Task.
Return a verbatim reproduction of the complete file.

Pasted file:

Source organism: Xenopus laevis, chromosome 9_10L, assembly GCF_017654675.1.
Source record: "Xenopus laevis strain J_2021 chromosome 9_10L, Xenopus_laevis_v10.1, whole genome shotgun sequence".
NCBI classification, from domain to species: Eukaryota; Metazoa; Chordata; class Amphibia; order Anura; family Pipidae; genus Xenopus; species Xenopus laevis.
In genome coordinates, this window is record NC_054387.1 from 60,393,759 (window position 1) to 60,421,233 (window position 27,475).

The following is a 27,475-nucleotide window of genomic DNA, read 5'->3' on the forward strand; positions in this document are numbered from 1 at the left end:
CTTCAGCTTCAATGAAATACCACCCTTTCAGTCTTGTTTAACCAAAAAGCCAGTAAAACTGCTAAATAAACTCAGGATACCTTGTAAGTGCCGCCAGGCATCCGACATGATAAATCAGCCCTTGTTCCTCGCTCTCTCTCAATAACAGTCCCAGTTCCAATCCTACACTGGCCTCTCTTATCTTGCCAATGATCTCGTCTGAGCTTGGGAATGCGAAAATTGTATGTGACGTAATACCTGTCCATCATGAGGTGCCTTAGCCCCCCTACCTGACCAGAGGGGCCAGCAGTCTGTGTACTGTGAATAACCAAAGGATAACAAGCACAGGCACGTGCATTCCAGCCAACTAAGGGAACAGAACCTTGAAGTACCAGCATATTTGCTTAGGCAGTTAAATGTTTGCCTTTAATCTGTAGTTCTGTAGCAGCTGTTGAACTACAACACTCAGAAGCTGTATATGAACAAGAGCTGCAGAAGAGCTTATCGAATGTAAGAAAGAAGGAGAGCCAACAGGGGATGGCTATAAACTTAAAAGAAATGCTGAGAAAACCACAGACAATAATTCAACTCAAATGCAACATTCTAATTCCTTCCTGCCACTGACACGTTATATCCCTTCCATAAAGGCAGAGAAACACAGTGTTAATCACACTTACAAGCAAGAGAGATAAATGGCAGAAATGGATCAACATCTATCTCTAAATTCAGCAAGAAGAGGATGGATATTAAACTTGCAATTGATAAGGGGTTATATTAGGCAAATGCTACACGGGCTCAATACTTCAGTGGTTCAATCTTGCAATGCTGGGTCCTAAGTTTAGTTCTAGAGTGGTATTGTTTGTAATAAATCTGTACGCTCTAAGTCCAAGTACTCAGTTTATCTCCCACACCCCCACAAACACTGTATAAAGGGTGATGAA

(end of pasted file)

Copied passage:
Source organism: Xenopus laevis, chromosome 9_10L, assembly GCF_017654675.1.
Source record: "Xenopus laevis strain J_2021 chromosome 9_10L, Xenopus_laevis_v10.1, whole genome shotgun sequence".
NCBI classification, from domain to species: Eukaryota; Metazoa; Chordata; class Amphibia; order Anura; family Pipidae; genus Xenopus; species Xenopus laevis.
In genome coordinates, this window is record NC_054387.1 from 60,393,759 (window position 1) to 60,421,233 (window position 27,475).

The following is a 27,475-nucleotide window of genomic DNA, read 5'->3' on the forward strand; positions in this document are numbered from 1 at the left end:
CTTCAGCTTCAATGAAATACCACCCTTTCAGTCTTGTTTAACCAAAAAGCCAGTAAAACTGCTAAATAAACTCAGGATACCTTGTAAGTGCCGCCAGGCATCCGACATGATAAATCAGCCCTTGTTCCTCGCTCTCTCTCAATAACAGTCCCAGTTCCAATCCTACACTGGCCTCTCTTATCTTGCCAATGATCTCGTCTGAGCTTGGGAATGCGAAAATTGTATGTGACGTAATACCTGTCCATCATGAGGTGCCTTAGCCCCCCTACCTGACCAGAGGGGCCAGCAGTCTGTGTACTGTGAATAACCAAAGGATAACAAGCACAGGCACGTGCATTCCAGCCAACTAAGGGAACAGAACCTTGAAGTACCAGCATATTTGCTTAGGCAGTTAAATGTTTGCCTTTAATCTGTAGTTCTGTAGCAGCTGTTGAACTACAACACTCAGAAGCTGTATATGAACAAGAGCTGCAGAAGAGCTTATCGAATGTAAGAAAGAAGGAGAGCCAACAGGGGATGGCTATAAACTTAAAAGAAATGCTGAGAAAACCACAGACAATAATTCAACTCAAATGCAACATTCTAATTCCTTCCTGCCACTGACACGTTATATCCCTTCCATAAAGGCAGAGAAACACAGTGTTAATCACACTTACAAGCAAGAGAGATAAATGGCAGAAATGGATCAACATCTATCTCTAAATTCAGCAAGAAGAGGATGGATATTAAACTTGCAATTGATAAGGGGTTATATTAGGCAAATGCTACACGGGCTCAATACTTCAGTGGTTCAATCTTGCAATGCTGGGTCCTAAGTTTAGTTCTAGAGTGGTATTGTTTGTAATAAATCTGTACGCTCTAAGTCCAAGTACTCAGTTTATCTCCCACACCCCCACAAACACTGTATAAAGGGTGATGAA